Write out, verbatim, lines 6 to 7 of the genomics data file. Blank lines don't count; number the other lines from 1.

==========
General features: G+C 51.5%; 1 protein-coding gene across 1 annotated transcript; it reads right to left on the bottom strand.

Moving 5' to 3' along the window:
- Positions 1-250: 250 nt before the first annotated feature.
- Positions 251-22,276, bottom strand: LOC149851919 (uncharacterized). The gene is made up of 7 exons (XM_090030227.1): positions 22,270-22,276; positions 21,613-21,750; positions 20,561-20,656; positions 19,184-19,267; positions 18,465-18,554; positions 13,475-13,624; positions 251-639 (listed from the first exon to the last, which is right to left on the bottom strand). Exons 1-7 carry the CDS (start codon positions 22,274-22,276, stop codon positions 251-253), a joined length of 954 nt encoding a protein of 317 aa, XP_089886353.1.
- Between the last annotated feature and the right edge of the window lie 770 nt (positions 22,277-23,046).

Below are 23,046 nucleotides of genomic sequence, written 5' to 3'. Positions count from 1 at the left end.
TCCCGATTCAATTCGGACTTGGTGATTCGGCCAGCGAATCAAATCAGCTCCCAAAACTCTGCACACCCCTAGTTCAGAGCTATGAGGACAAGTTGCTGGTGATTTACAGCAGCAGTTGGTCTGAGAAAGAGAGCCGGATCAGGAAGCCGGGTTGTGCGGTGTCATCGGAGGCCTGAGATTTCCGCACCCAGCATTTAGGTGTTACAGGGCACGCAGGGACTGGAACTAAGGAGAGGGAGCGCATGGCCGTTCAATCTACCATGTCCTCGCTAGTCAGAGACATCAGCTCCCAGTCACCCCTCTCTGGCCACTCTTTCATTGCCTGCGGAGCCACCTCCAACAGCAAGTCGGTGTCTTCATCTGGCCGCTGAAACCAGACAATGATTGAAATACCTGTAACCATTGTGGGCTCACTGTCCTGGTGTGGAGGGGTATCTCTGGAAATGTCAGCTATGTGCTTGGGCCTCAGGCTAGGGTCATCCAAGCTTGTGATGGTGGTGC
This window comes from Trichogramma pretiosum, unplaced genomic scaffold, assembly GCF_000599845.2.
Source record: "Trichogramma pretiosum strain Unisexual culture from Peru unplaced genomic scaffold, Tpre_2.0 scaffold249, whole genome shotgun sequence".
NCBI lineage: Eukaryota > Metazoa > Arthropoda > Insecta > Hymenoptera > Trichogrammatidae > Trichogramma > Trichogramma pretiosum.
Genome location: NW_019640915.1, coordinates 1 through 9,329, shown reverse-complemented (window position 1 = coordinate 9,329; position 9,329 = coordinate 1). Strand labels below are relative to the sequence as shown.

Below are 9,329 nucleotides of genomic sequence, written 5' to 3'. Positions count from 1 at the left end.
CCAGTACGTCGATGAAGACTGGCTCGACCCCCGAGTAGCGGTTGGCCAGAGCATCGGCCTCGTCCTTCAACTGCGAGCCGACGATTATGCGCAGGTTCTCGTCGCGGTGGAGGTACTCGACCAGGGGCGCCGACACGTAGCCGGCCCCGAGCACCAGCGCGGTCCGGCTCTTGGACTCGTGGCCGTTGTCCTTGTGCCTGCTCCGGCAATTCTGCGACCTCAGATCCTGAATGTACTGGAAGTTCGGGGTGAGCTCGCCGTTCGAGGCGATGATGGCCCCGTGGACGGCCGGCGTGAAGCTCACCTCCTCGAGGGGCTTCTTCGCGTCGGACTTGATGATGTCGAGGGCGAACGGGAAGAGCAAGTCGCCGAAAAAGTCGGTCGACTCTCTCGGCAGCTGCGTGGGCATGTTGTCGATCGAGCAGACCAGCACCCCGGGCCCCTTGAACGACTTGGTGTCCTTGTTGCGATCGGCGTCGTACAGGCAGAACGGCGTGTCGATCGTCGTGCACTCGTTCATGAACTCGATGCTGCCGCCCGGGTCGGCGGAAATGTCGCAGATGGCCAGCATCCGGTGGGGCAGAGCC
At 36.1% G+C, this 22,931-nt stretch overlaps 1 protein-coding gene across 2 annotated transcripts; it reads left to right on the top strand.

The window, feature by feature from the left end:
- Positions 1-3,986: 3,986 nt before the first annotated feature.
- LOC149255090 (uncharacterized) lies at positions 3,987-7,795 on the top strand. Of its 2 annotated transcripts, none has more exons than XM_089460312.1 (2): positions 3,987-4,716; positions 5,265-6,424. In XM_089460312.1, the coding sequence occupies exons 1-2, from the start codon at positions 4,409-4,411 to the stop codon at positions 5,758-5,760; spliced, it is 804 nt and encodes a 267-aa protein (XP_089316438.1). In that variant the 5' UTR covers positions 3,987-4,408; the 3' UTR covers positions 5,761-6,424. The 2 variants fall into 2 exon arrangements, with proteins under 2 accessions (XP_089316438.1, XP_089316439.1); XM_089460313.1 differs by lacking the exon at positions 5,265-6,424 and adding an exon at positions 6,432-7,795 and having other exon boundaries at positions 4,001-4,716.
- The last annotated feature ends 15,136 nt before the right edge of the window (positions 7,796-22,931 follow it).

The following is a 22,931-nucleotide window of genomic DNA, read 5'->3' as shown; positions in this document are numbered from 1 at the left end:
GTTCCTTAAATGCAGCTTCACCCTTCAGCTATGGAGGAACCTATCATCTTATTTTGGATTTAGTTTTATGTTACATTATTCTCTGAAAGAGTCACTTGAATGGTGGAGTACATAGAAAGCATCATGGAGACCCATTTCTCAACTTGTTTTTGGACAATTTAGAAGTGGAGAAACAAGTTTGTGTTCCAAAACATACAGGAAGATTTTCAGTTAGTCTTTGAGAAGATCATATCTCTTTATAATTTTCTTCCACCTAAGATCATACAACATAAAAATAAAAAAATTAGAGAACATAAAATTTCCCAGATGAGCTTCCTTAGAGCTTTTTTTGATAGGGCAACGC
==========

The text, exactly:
Below are 23,046 nucleotides of genomic sequence, written 5' to 3'. Positions count from 1 at the left end.
TCCCGATTCAATTCGGACTTGGTGATTCGGCCAGCGAATCAAATCAGCTCCCAAAACTCTGCACACCCCTAGTTCAGAGCTATGAGGACAAGTTGCTGGTGATTTACAGCAGCAGTTGGTCTGAGAAAGAGAGCCGGATCAGGAAGCCGGGTTGTGCGGTGTCATCGGAGGCCTGAGATTTCCGCACCCAGCATTTAGGTGTTACAGGGCACGCAGGGACTGGAACTAAGGAGAGGGAGCGCATGGCCGTTCAATCTACCATGTCCTCGCTAGTCAGAGACATCAGCTCCCAGTCACCCCTCTCTGGCCACTCTTTCATTGCCTGCGGAGCCACCTCCAACAGCAAGTCGGTGTCTTCATCTGGCCGCTGAAACCAGACAATGATTGAAATACCTGTAACCATTGTGGGCTCACTGTCCTGGTGTGGAGGGGTATCTCTGGAAATGTCAGCTATGTGCTTGGGCCTCAGGCTAGGGTCATCCAAGCTTGTGATGGTGGTGC